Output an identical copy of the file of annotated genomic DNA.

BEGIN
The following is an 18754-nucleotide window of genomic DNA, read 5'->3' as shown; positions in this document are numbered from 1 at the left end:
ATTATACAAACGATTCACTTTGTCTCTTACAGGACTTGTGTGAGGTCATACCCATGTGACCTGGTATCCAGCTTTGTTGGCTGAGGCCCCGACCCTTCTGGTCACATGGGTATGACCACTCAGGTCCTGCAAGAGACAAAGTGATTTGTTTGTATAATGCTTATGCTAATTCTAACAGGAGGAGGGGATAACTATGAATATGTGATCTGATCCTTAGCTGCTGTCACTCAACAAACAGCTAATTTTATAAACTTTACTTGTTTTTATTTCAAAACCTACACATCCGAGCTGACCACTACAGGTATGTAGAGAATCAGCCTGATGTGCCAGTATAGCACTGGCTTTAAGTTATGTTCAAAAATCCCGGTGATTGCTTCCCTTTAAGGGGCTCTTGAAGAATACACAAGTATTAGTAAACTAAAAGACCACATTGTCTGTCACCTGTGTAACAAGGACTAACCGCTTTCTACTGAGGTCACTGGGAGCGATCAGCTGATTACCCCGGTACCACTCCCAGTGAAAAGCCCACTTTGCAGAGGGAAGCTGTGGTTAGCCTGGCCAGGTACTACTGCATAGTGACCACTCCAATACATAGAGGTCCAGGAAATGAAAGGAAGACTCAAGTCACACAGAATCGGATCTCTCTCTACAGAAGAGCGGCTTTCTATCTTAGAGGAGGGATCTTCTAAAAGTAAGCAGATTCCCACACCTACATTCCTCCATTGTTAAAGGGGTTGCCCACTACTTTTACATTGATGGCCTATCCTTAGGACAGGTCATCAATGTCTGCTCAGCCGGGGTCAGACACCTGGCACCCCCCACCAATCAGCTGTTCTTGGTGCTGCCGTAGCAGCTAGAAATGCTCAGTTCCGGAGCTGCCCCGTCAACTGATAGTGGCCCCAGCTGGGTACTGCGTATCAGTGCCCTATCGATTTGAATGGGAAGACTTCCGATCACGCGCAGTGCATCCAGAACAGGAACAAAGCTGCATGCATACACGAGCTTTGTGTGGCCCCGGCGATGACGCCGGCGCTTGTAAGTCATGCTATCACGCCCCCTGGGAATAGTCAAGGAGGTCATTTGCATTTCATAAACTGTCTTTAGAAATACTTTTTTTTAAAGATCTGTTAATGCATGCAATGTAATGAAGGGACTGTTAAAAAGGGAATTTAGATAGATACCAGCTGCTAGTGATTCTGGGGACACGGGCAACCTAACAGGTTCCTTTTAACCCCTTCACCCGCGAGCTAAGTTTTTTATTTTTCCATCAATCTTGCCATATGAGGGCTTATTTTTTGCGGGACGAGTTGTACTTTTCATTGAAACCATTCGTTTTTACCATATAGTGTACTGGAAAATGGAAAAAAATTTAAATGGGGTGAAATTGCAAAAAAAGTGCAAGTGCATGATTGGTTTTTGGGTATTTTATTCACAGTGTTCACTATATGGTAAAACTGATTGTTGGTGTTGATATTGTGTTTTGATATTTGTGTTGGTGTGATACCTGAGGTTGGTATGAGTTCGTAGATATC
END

The following is an 18754-nucleotide window of genomic DNA, read 5'->3' as shown; positions in this document are numbered from 1 at the left end:
ATTATACAAACGATTCACTTTGTCTCTTACAGGACTTGTGTGAGGTCATACCCATGTGACCTGGTATCCAGCTTTGTTGGCTGAGGCCCCGACCCTTCTGGTCACATGGGTATGACCACTCAGGTCCTGCAAGAGACAAAGTGATTTGTTTGTATAATGCTTATGCTAATTCTAACAGGAGGAGGGGATAACTATGAATATGTGATCTGATCCTTAGCTGCTGTCACTCAACAAACAGCTAATTTTATAAACTTTACTTGTTTTTATTTCAAAACCTACACATCCGAGCTGACCACTACAGGTATGTAGAGAATCAGCCTGATGTGCCAGTATAGCACTGGCTTTAAGTTATGTTCAAAAATCCCGGTGATTGCTTCCCTTTAAGGGGCTCTTGAAGAATACACAAGTATTAGTAAACTAAAAGACCACATTGTCTGTCACCTGTGTAACAAGGACTAACCGCTTTCTACTGAGGTCACTGGGAGCGATCAGCTGATTACCCCGGTACCACTCCCAGTGAAAAGCCCACTTTGCAGAGGGAAGCTGTGGTTAGCCTGGCCAGGTACTACTGCATAGTGACCACTCCAATACATAGAGGTCCAGGAAATGAAAGGAAGACTCAAGTCACACAGAATCGGATCTCTCTCTACAGAAGAGCGGCTTTCTATCTTAGAGGAGGGATCTTCTAAAAGTAAGCAGATTCCCACACCTACATTCCTCCATTGTTAAAGGGGTTGCCCACTACTTTTACATTGATGGCCTATCCTTAGGACAGGTCATCAATGTCTGCTCAGCCGGGGTCAGACACCTGGCACCCCCCACCAATCAGCTGTTCTTGGTGCTGCCGTAGCAGCTAGAAATGCTCAGTTCCGGAGCTGCCCCGTCAACTGATAGTGGCCCCAGCTGGGTACTGCGTATCAGTGCCCTATCGATTTGAATGGGAAGACTTCCGATCACGCGCAGTGCATCCAGAACAGGAACAAAGCTGCATGCATACACGAGCTTTGTGTGGCCCCGGCGATGACGCCGGCGCTTGTAAGTCATGCTATCACGCCCCCTGGGAATAGTCAAGGAGGTCATTTGCATTTCATAAACTGTCTTTAGAAATACTTTTTTTTAAAGATCTGTTAATGCATGCAATGTAATGAAGGGACTGTTAAAAAGGGAATTTAGATAGATACCAGCTGCTAGTGATTCTGGGGACACGGGCAACCTAACAGGTTCCTTTTAACCCCTTCACCCGCGAGCTAAGTTTTTTATTTTTCCATCAATCTTGCCATATGAGGGCTTATTTTTTGCGGGACGAGTTGTACTTTTCATTGAAACCATTCGTTTTTACCATATAGTGTACTGGAAAATGGAAAAAAATTTAAATGGGGTGAAATTGCAAAAAAAGTGCAAGTGCATGATTGGTTTTTGGGTATTTTATTCACAGTGTTCACTATATGGTAAAACTGATTGTTGGTGTTGATATTGTGTTTTGATATTTGTGTTGGTGTGATACCTGAGGTTGGTATGAGTTCGTAGATATC